The craziest thing that happened to me surrounding the release would probably be on Sunday I went to a movie theater to watch it with my fans and friends and family and stuff, and they were, like, surrounding me. And I was like, "What? Why you all surrounding me? You know me." Everybody was acting different. People have been acting real different. They say, "Don't start changing. Don't change when you get famous." But people change. I am the same. Before they talk to you like, "Yeah, girl, what's up? Are we going out tonight?" Now it's like, [puts on voice] "Oh my God, Tiffany. I'm so proud of you. What's going on? Do you want to get tea?" And I'm like, why are you talking like that? What's wrong with you? That's the craziest thing I've noticed so far. Tea? Really? Tea? Who are you? You drink vodka just like me. Why are you asking me to get tea?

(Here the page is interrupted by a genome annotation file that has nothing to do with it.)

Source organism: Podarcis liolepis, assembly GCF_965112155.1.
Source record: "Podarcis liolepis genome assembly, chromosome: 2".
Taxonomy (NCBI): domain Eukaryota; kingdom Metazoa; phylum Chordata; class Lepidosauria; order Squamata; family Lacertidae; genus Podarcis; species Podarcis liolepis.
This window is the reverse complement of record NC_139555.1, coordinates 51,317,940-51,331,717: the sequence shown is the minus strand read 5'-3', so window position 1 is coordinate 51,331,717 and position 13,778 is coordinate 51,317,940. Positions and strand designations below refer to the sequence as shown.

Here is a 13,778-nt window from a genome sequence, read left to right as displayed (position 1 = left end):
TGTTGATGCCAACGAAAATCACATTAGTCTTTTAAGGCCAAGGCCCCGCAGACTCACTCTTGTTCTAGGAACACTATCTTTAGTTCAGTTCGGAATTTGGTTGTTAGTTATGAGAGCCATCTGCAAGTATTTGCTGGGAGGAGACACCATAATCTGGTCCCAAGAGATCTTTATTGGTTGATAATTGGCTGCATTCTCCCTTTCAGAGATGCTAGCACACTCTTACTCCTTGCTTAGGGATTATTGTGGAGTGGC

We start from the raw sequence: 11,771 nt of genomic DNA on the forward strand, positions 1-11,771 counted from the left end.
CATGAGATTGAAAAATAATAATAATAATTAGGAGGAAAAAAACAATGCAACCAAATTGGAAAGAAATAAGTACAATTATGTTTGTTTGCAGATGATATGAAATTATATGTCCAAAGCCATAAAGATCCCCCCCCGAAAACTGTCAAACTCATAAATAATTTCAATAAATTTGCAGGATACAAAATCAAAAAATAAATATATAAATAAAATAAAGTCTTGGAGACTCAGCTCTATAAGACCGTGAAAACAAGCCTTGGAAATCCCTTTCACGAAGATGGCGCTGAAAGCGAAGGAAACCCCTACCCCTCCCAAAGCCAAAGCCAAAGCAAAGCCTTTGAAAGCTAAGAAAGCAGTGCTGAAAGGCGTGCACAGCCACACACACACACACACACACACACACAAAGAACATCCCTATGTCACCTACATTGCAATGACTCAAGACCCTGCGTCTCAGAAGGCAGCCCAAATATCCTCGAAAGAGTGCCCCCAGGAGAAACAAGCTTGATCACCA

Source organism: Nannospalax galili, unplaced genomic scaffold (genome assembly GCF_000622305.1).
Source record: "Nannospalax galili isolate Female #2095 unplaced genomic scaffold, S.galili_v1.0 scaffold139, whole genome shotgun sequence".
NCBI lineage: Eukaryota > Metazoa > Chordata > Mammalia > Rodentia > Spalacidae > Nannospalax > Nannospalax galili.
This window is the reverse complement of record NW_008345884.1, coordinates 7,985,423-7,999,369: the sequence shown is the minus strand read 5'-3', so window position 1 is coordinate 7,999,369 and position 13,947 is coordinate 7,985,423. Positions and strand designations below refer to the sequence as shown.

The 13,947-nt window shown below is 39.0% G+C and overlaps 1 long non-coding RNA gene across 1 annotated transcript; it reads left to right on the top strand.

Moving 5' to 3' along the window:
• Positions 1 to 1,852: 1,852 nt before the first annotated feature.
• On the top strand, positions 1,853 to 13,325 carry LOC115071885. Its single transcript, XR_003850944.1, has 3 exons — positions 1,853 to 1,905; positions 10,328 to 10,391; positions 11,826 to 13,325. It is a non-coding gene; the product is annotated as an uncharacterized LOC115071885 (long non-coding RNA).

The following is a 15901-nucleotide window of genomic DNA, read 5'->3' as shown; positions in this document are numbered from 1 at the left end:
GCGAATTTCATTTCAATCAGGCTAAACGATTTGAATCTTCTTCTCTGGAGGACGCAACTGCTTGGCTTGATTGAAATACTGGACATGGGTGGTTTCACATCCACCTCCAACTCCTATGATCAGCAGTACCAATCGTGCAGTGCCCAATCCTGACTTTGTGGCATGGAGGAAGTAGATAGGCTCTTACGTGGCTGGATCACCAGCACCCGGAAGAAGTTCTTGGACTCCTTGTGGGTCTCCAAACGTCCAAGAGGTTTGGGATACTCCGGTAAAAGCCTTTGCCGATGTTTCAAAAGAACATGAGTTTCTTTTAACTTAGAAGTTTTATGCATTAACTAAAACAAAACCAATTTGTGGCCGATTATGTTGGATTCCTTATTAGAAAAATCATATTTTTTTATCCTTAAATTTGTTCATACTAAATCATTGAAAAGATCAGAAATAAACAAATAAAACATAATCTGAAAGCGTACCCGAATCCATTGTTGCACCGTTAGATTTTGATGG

Have you heard anything from Groupon after telling that story on Jimmy Kimmel Live?
No, I haven't heard a thing from Groupon. They might think I'm too vulgar or something. I don't know. I'm just guessing. I haven't heard a thing from them. One of my friends was like, "They probably ain't called you because you be cussing and stuff in your comedy." And I'm like, "Well, they sell sex toys so I don't care."
I'd love to get your take on a tweet I've seen being passed around. It says: "Tiffany Haddish is . Mahershala Ali is 43. Toni Morrison didn't write her first novel until 39. Oprah was fired at 23. YOU HAVE TIME." It's about the fact that your dreams can happen at any age. What is your response to that sentiment floating around and being used as an example in that way?